Evanston Audiology - Evanston, IL

Women enjoying a summer concert with hearing protection.

We’ve been looking forward to summer activities all year: swimming in the pool, visiting the beach, and other activities that could harm your ears. You could find yourself in external scenarios or exposed to other loud sounds this summer that are hidden dangers to your ears. Any noises over 80 decibels could lead to harm to your ears, while lasting loss of hearing can happen in swimming pools or other bodies of water. You have to take precautions and be mindful of your environment in order to protect your hearing this summer season. Read on to identify the summer’s 6 hidden threats to your ears.

Wear Hearing Protection at Concerts

Summer is concert time, but even if you go to a venue, you still should attend to your hearing. Concerts can have volumes over 90 decibels, even at outdoor concerts, which is inside the danger zone of hearing loss. That’s the reason why it’s definitely a good strategy to wear earplugs whether you’re going to a show indoors or outdoors. You can still hear the sounds with earplugs it’s just dampened a little bit. If you’re going to a performance with young children, consider getting them a heavy duty pair of earmuffs because children have more vulnerable hearing than adults.

Your Ears Can be Damaged by Fireworks

Honestly, there are a lot of reasons to avoid fireworks in the summer. This is not about the skilled 4th of July displays, we mean the backyard fireworks that trigger hundreds of injuries during the summer season. Home fireworks reach decibel levels of over 155 which can damage your ears as well as causing hand problems, loss of sight and backyard fires. This year, on the 4th of July, enjoy the fireworks from a little further away and leave the fireworks to the pro’s.

Mowers Can Cause Hearing Loss

If you love to take care of your yard, your edger, trimmer, and mower are your best friends. But the muffled sensation in your ears is a sign that your hearing has taken damage. That’s because the lawn tools, which are constantly loud, impact your hearing over time. No doubt you’ve noticed landscapers using some form of hearing protection, you should take a cue from them and wear earmuffs or earplugs next time you take care of your lawn to ensure your ears doesn’t get injured.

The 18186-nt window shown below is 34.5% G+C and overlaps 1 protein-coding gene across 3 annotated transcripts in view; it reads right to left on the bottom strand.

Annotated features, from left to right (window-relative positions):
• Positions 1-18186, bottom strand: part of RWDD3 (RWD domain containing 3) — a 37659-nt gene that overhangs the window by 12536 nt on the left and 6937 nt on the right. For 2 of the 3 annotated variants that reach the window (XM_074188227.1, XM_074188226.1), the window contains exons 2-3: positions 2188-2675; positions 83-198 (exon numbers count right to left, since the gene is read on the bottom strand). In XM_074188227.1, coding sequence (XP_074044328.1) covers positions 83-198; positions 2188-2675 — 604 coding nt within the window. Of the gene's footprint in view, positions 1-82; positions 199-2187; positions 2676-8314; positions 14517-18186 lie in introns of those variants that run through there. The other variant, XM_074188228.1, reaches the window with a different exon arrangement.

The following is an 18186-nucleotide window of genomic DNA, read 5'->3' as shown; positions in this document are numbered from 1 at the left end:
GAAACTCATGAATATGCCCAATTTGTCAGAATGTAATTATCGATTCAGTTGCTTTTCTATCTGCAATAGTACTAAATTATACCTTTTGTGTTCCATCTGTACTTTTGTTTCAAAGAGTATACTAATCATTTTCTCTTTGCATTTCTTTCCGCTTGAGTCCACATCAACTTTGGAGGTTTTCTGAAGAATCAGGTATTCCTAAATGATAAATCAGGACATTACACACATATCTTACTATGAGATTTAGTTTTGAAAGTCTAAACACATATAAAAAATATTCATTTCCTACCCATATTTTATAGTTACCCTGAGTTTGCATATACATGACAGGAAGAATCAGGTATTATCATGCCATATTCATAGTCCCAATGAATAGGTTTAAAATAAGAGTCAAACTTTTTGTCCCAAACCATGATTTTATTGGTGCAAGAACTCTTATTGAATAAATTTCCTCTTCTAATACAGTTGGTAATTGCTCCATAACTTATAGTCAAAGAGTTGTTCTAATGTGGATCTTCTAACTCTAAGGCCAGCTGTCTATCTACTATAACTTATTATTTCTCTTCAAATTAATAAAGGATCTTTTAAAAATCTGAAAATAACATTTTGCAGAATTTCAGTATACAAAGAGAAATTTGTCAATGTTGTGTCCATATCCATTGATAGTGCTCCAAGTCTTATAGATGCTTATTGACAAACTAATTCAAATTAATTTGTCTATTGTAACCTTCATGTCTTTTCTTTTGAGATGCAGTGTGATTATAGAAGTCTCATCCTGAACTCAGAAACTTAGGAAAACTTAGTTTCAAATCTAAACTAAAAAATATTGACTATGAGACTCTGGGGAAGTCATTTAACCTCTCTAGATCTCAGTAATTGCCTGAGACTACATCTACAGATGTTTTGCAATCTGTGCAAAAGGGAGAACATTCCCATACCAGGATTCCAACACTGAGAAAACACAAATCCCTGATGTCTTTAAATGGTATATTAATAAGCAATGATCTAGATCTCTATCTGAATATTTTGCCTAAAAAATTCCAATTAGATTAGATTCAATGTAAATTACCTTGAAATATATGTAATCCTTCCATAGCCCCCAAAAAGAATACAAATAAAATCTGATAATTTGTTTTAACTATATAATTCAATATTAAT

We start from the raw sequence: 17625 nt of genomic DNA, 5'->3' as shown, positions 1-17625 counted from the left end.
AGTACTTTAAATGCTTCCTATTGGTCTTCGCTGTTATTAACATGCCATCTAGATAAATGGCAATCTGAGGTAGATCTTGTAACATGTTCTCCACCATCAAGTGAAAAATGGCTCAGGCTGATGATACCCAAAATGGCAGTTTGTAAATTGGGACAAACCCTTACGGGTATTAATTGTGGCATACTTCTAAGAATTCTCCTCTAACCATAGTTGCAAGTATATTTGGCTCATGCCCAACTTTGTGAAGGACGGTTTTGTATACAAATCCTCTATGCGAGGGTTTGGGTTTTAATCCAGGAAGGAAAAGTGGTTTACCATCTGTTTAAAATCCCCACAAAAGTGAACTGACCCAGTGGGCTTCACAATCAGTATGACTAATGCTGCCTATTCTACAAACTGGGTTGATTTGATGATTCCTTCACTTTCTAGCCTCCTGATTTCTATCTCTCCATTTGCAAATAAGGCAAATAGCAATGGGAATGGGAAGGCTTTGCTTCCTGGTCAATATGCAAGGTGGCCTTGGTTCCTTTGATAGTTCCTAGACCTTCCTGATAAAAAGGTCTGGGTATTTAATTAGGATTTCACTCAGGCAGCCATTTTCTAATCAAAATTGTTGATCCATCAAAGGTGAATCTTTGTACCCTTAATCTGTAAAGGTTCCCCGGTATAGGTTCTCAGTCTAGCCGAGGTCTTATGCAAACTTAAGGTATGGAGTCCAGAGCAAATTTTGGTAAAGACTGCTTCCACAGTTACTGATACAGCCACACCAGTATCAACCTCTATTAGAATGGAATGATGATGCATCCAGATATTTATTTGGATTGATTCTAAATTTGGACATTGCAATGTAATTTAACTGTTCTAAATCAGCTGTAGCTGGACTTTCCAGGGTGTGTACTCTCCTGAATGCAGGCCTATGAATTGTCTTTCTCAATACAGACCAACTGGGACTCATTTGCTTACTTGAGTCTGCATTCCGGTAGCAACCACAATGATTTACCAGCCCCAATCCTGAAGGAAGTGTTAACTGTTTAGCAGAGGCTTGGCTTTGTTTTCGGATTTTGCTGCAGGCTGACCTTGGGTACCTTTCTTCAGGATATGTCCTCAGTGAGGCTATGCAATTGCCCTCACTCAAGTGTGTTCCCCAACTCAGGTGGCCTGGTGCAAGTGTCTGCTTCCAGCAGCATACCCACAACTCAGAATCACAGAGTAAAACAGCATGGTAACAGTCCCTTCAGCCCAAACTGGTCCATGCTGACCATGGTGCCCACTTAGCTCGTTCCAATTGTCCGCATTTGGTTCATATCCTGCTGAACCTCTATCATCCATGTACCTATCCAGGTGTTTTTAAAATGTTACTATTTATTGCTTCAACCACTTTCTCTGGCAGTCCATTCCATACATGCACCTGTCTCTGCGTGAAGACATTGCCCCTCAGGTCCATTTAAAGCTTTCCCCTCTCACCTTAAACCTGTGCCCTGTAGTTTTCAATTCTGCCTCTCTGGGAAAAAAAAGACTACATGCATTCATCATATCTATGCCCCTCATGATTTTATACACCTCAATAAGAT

Beaches And Pools, What You Should do to Protect Your Ears

Millions of people suffer from swimmer’s ear every summer, which happens when bacteria-laden water gets trapped inside your ear canal. Swelling and painful earaches are the result when the bacteria infects the ear. These bacteria are generally found in lakes and rivers but could also be found in pools and hot tubs if the water isn’t properly treated. As long as you have your ears treated by a hearing expert you will probably be fine, and no irreversible loss of hearing will occur. To be safe, when your swimming in your pool, use special swimmers earplugs and keep the chemical balance correct to decrease the likelihood of getting swimmers ear.

Water Sports And Boats

Summertime is a taste of freedom for the people who love to be out on the water, smelling the salt air from the ocean or the fresh breeze of the lake. But, jet ski and boat engines can be noisy,they can get up to more than 100 decibels. Continual subjection to that much noise for a period of about 15 minutes can result in long-term hearing damage. In this case also, putting on a set of throw away foam earplugs is a smart strategy.

Your Hearing Can be Damaged by Car Races

It doesn’t matter what type of auto racing you love, stock cars, midgets, motorcycles, drag racing, Formula 1. If you attend many auto-races this summer, they all present a risk. It’s estimated that sound levels can exceed 120 decibels at many races, which is certainly inside the danger zone for hearing injury. As mentioned earlier, your children should wear muffs whereas you should wear earplugs at least. If you don’t, you might not get to enjoy the sound of those engines in the future.

The site information is for educational and informational purposes only and does not constitute medical advice. To receive personalized advice or treatment, schedule an appointment.
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